Hollander tries to seize the thing for which there is no word, the otherness of the inhuman. It is not a religious confrontation, but a metaphysical gesturing toward that-which-is-beyond, and more often than not his approach to the problem is ironical, even intentionally silly, as if he were saying to us: here it is again, the old question that cannot be answered, even though it is the only question that must be answered. The dilemma leads to a highly inventive kind of non-sense…. (pp. 109-10)
Hollander has never been what could be called a private poet, and in Tales Told of the Fathers we find few personal references or confessional impulses. Each piece stands so solidly by itself and is so smoothly perfected according to its own inner logic that it almost seems independent of the will of its creator. But if this prevents his work from attaining a vivid personal dimension, it is also one of Hollander's greatest strengths, for it frees him from unnecessary restrictions and enables him to roam to the full extent of his considerable talents…. Tales Told of the Fathers … [is] a collection of remarkable diversity. Hollander's range is enormous, and he writes in all modes with equal virtuosity and panache. Few poets have ever communicated such delight in the making of poetry, and few books in recent years have been able to make the act of reading so purely pleasurable. (p. 110)
Paul Auster, in Harper's (copyright 1975 by Harper's Magazine; all rights reserved; reprinted from the November, 1975 issue by special permission), November, 1975.
Hollander's Tales Told of the Fathers …, more even than his previous work, indicates the movement of another American poet into the bitterness of strength. Hollander's burden is that his verse somehow combines Ben Jonson and Shelley in a single body, an uncanny and unique blending that in Hollander has the force of a fatality…. The wonder of Tales Told of the Fathers is that Hollander now integrates all the diverse strains of his poetic nature. At his best, as in the long poem or sequence, "The Head of the Bed," Hollander can be compared to Ashbery as being in the line of Stevens without merely yielding to the precursor's power. But Hollander also is emerging into a plangent voice related to Yiddish poetry, movingly evident in the title-sequence, "Tales Told of the Fathers," as in a parable of Hillel taken from the Talmud…. This voice of erudite lament, troubled by a final knowledge, and intensely sad when it intends to be most stoical, is Hollander's true voice of feeling, and prophesies a major phase to come. (p. 25)
Harold Bloom, in The New Republic (reprinted by permission of The New Republic; © 1975 by The New Republic, Inc.), November 29, 1975.
John Hollander's new book, Vision and Resonance, is a selection of essays written at different times, dealing with various topics, but still pretty well integrated around one central question: how to account for the "music," or musicality, of lyric poems that have been written specifically to be read and not sung. What do we mean when we speak of the music of verse? Hollander seeks the answer mainly through historical explorations…. [All] of the book is vague; or worse—confused, difficult, and not very important. At least that's how it strikes me.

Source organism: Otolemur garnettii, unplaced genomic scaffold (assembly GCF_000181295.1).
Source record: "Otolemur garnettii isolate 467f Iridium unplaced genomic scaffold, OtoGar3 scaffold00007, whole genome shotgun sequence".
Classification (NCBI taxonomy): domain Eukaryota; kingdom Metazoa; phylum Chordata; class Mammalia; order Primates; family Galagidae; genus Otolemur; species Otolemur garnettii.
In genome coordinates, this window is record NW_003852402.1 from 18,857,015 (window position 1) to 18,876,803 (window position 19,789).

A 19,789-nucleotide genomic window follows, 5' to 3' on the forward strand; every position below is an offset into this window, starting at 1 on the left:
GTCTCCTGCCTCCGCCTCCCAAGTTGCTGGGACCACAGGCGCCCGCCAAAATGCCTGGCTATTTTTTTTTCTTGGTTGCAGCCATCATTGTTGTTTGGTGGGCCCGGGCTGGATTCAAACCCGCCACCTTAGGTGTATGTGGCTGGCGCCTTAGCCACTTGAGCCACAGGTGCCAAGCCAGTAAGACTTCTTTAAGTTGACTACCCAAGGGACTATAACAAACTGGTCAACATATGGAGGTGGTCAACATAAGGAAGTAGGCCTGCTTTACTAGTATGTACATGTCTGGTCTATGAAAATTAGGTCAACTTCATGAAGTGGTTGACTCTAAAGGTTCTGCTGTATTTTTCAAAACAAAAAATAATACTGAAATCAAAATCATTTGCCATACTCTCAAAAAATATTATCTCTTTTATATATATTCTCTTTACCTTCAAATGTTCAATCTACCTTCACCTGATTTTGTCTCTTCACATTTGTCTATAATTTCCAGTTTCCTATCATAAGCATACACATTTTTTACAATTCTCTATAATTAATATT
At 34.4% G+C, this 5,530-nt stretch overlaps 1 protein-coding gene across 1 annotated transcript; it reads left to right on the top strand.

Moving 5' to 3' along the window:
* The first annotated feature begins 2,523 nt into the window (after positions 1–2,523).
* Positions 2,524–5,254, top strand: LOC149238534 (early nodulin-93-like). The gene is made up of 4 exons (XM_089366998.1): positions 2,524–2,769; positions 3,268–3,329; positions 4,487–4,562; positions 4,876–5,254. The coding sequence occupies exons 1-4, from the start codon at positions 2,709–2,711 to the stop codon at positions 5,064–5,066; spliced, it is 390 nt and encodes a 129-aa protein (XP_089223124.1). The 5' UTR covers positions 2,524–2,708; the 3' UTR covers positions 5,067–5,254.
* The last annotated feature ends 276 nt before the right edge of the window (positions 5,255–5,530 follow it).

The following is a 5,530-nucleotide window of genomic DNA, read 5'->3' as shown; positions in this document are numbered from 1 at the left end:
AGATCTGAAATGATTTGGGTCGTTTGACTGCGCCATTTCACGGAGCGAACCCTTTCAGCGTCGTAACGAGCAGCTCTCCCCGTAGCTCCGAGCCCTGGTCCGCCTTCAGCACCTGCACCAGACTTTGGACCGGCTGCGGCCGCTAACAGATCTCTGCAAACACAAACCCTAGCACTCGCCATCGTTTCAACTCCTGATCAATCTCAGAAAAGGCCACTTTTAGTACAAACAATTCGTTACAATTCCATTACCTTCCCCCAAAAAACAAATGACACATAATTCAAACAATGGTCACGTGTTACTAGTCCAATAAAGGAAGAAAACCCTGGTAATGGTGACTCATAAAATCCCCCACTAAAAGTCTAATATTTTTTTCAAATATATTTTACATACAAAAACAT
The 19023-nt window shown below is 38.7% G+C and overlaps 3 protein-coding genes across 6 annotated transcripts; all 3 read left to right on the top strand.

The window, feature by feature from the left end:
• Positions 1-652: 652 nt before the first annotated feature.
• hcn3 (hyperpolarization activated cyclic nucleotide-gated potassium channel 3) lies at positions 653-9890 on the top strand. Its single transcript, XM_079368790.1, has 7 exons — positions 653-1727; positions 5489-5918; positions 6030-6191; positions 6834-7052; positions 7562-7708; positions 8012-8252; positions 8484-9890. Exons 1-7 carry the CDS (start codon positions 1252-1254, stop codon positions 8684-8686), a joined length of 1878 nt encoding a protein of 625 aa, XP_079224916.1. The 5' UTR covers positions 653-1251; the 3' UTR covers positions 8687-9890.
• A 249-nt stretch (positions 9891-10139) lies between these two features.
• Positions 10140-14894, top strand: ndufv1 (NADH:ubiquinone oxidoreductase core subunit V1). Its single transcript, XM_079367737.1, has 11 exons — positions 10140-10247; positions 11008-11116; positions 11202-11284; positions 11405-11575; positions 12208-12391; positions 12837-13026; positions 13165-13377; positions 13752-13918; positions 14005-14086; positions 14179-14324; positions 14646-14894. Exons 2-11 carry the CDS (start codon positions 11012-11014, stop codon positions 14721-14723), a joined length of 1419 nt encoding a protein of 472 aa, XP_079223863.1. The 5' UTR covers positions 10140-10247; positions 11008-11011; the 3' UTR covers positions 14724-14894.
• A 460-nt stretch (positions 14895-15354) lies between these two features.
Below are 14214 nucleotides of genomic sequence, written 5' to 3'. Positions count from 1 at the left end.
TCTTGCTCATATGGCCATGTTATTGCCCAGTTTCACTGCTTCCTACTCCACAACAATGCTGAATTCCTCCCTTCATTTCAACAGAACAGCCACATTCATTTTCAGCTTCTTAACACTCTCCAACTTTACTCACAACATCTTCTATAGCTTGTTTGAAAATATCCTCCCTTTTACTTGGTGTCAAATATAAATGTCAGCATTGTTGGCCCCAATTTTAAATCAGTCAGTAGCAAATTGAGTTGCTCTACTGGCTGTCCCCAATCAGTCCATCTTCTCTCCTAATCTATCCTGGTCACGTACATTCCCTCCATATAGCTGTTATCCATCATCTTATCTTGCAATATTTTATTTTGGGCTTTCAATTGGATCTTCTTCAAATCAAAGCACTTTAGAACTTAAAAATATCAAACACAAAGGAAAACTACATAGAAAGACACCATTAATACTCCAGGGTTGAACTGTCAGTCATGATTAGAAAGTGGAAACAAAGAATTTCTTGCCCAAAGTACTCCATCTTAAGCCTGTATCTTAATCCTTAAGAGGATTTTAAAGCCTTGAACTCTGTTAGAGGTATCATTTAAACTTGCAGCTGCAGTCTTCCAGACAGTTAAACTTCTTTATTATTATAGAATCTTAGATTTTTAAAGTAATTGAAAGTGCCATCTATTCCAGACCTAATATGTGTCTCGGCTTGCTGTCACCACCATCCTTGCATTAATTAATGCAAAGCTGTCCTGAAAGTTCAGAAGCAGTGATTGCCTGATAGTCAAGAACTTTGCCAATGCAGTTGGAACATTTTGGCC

I must qualify my discontent immediately by acknowledging that I am a poor reader for this sort of book, certainly not the reader Hollander had in mind. I have neither a classical education nor a firm grounding in recent technical criticism. Hollander, on the other hand, has spent years thinking about the problems of historical and analytical prosody, which obviously are topics as valid for the activity of human intelligence as any other. Perhaps his book is important; the prosodists must decide. As for me, since I cannot evaluate the main technical drift of his argument or the thoroughness of his documentation, I shall limit myself to aspects of Hollander's book that may be, though I think not necessarily, tangential.
First, the confusion and difficulty. To some extent they spring from Hollander's writing. Without doubt it is disappointing to find a poet who is so bound-up, not to say tongue-tied, in his prose. Bad style isn't obligatory. Granted, Hollander's topic is complex; but Saintsbury wrote three volumes about the prosody of English verse and wrote them in long elaborate sentences, without ever losing his grip on lucidity. Hollander's book, though much shorter, took me three days to read, and the reading was painful. His polylingual and frequently jargonistic diction and his arch rhetoric lead him into sentences like this: "By continually manipulating word sounds in lexical contexts, their suggestive quality is forever enhanced, it being remembered that—and this is a cardinal rule for the discussion of the effects of sound in any poetic environment—words can only 'sound like' other words, and it is thereby that they sound like nature if at all." I quote the whole thing to show that no matter how patiently you trek through it you never come to a grammatical resolution. And the book is full, crammed full, of sentences just as hard to read.
Secondly, the "sense" of that sentence, namely that words can only sound like other words. Hollander is led by his emphasis on the conventional aspect of poetic language, and perhaps by his respect for linguistics, to the idea that language is functionally conventional. All right; but then he presses it to the extreme, to the point of nonsense. (pp. xcviii-xcix)